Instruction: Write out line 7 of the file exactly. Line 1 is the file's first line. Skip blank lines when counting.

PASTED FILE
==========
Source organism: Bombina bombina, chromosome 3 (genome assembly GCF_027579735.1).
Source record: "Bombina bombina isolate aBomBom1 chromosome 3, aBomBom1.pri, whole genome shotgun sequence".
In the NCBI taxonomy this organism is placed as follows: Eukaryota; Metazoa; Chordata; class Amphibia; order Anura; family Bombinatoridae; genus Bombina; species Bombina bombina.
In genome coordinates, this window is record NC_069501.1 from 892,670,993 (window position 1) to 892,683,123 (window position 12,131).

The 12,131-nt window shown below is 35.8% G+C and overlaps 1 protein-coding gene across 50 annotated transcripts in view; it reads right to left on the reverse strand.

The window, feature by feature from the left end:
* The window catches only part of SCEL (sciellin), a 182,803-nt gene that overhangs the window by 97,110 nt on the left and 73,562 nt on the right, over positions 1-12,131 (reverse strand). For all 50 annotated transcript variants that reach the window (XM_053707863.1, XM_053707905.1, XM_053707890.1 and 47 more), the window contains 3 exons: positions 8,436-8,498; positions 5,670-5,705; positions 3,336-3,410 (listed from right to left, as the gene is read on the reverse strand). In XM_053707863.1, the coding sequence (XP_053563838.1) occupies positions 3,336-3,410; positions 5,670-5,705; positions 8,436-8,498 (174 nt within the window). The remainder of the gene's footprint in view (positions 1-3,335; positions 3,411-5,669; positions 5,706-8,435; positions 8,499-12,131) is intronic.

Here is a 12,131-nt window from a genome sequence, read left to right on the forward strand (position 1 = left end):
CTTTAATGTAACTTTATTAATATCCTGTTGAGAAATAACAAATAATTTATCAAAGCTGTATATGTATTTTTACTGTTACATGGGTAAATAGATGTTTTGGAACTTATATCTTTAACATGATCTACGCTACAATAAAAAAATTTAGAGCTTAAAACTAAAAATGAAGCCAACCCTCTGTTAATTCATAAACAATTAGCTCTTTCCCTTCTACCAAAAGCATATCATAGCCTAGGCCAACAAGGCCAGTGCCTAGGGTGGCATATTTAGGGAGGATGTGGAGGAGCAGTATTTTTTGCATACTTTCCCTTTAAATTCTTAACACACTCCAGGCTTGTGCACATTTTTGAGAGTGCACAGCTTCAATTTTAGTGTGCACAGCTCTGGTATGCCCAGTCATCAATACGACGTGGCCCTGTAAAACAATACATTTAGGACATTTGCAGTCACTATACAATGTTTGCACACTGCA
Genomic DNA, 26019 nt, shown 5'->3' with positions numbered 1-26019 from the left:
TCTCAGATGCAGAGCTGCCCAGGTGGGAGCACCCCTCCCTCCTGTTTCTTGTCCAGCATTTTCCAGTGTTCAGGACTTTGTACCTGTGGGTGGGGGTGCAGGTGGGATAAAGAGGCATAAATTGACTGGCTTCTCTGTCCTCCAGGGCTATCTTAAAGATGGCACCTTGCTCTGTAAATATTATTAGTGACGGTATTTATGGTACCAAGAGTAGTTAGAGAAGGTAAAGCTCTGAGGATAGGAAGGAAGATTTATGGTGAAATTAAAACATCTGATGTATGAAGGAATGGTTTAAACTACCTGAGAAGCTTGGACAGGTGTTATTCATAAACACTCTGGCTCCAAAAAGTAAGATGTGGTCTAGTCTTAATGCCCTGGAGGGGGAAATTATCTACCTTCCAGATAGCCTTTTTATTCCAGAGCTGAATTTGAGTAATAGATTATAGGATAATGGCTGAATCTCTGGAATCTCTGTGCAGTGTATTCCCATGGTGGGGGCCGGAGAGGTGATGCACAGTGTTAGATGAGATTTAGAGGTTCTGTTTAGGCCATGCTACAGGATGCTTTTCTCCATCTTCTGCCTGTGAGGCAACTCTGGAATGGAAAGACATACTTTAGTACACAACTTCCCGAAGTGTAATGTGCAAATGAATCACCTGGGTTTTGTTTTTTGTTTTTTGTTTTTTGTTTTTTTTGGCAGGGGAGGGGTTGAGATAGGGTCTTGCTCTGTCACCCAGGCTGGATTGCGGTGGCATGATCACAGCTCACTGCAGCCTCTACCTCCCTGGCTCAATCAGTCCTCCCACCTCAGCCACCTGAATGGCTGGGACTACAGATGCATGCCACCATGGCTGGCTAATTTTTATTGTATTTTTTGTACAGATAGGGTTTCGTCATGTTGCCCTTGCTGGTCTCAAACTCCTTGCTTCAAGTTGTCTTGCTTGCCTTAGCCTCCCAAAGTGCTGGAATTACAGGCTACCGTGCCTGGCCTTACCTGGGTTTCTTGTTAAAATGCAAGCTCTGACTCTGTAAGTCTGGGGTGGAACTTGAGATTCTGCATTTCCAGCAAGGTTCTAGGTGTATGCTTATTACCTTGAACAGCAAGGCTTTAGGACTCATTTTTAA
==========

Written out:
* The window catches only part of SCEL (sciellin), a 182,803-nt gene that overhangs the window by 97,110 nt on the left and 73,562 nt on the right, over positions 1-12,131 (reverse strand). For all 50 annotated transcript variants that reach the window (XM_053707863.1, XM_053707905.1, XM_053707890.1 and 47 more), the window contains 3 exons: positions 8,436-8,498; positions 5,670-5,705; positions 3,336-3,410 (listed from right to left, as the gene is read on the reverse strand). In XM_053707863.1, the coding sequence (XP_053563838.1) occupies positions 3,336-3,410; positions 5,670-5,705; positions 8,436-8,498 (174 nt within the window). The remainder of the gene's footprint in view (positions 1-3,335; positions 3,411-5,669; positions 5,706-8,435; positions 8,499-12,131) is intronic.